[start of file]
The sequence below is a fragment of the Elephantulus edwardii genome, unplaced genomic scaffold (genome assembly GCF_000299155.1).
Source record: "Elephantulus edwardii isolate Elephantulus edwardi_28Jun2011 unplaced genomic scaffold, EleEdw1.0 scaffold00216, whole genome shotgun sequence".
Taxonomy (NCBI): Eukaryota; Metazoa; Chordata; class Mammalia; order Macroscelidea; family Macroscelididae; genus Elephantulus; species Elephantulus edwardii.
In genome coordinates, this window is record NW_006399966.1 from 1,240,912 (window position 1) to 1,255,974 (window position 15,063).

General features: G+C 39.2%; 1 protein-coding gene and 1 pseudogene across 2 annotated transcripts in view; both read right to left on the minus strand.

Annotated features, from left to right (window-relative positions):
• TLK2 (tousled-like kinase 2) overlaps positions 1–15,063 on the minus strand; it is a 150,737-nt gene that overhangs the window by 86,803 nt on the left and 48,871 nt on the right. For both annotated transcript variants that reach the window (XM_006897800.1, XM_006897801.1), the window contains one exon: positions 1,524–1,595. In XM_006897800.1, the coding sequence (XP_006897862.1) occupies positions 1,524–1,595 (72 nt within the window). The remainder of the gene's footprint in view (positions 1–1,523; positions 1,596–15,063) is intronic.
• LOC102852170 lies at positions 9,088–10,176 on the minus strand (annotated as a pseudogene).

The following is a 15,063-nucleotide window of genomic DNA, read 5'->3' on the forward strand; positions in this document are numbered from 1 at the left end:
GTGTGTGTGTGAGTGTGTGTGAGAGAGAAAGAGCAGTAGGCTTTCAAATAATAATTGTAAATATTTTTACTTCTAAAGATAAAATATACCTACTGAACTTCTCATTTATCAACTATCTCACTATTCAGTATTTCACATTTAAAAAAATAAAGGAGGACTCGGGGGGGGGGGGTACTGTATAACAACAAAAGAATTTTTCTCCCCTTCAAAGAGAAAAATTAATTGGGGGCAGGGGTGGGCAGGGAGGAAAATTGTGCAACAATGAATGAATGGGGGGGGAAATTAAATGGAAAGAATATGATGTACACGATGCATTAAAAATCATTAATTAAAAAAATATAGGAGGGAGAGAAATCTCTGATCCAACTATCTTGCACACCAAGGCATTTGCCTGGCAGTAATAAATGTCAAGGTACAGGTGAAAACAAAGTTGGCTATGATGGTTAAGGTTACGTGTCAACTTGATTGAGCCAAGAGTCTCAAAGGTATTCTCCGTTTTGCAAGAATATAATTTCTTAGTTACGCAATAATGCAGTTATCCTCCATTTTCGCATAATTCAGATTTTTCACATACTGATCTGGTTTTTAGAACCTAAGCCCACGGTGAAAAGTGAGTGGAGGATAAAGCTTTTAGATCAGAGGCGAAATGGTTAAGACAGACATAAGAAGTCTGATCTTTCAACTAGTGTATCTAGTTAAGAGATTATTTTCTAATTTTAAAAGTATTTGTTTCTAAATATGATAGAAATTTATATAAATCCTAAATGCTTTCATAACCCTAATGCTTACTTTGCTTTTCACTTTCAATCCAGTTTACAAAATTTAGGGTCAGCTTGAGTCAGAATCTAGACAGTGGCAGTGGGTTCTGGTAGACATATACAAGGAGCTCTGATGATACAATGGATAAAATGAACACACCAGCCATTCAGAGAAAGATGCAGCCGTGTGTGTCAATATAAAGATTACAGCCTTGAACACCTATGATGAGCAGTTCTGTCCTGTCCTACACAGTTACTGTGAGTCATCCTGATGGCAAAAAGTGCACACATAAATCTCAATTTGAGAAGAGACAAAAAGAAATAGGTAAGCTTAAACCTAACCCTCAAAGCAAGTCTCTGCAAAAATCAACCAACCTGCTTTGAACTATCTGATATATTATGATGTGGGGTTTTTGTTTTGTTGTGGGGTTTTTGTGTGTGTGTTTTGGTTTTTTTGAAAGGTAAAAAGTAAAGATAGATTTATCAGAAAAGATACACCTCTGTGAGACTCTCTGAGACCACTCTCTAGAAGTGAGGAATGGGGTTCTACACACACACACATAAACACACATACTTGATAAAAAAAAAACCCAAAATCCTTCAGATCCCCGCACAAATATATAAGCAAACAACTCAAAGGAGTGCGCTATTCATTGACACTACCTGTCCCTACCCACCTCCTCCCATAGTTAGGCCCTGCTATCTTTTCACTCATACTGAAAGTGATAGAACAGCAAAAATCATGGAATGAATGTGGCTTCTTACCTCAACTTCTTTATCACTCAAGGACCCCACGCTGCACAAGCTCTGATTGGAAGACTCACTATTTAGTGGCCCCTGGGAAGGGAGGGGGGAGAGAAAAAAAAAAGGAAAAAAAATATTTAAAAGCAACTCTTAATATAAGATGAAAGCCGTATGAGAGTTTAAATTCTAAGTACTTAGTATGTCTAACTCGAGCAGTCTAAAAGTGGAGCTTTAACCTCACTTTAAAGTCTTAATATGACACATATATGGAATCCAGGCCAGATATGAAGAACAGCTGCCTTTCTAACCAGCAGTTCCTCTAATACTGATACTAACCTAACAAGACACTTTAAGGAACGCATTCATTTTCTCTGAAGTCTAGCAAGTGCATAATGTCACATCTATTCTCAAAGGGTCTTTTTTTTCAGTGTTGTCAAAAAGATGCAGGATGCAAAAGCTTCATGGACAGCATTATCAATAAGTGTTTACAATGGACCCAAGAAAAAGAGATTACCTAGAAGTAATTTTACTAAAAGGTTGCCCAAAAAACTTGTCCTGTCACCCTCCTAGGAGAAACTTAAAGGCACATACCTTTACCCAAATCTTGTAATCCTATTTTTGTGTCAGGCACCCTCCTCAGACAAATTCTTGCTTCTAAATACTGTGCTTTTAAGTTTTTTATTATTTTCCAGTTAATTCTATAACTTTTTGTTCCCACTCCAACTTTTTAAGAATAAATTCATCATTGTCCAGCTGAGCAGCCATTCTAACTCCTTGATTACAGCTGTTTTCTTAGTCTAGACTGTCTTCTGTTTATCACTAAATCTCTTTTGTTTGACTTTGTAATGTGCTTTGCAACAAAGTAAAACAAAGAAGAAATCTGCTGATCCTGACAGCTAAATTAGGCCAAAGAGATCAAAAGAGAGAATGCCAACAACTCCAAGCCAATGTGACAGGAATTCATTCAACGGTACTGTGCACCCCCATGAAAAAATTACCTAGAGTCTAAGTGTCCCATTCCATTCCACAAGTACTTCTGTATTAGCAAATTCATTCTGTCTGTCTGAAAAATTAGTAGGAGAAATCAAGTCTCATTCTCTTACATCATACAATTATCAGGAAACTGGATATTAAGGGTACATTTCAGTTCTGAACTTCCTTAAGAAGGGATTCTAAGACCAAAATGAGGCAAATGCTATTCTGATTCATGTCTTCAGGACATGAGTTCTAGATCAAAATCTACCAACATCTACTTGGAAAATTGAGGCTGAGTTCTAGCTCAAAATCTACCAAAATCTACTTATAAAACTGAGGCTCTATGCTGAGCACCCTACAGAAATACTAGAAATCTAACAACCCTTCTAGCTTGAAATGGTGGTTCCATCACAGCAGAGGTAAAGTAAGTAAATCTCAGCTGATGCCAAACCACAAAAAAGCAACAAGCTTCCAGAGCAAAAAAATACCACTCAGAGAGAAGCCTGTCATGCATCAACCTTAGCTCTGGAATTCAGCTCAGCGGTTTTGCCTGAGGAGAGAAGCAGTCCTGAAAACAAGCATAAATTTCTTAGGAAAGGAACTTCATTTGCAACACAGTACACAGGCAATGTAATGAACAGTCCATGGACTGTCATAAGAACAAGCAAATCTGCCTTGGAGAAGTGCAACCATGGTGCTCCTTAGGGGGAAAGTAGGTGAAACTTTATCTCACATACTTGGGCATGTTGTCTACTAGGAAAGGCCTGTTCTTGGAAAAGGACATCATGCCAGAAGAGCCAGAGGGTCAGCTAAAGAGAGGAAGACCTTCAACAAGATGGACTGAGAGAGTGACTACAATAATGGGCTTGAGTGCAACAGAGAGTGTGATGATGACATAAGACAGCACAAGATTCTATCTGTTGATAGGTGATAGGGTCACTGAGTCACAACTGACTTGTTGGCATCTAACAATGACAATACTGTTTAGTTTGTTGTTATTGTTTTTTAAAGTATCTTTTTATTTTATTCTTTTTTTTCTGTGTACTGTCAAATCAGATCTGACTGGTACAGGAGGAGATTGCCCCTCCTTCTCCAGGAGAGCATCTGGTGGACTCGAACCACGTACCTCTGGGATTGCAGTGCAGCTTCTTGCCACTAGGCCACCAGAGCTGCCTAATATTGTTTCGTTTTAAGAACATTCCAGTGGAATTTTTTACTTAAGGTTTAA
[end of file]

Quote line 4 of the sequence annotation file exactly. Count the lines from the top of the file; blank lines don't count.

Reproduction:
In genome coordinates, this window is record NW_006399966.1 from 1,240,912 (window position 1) to 1,255,974 (window position 15,063).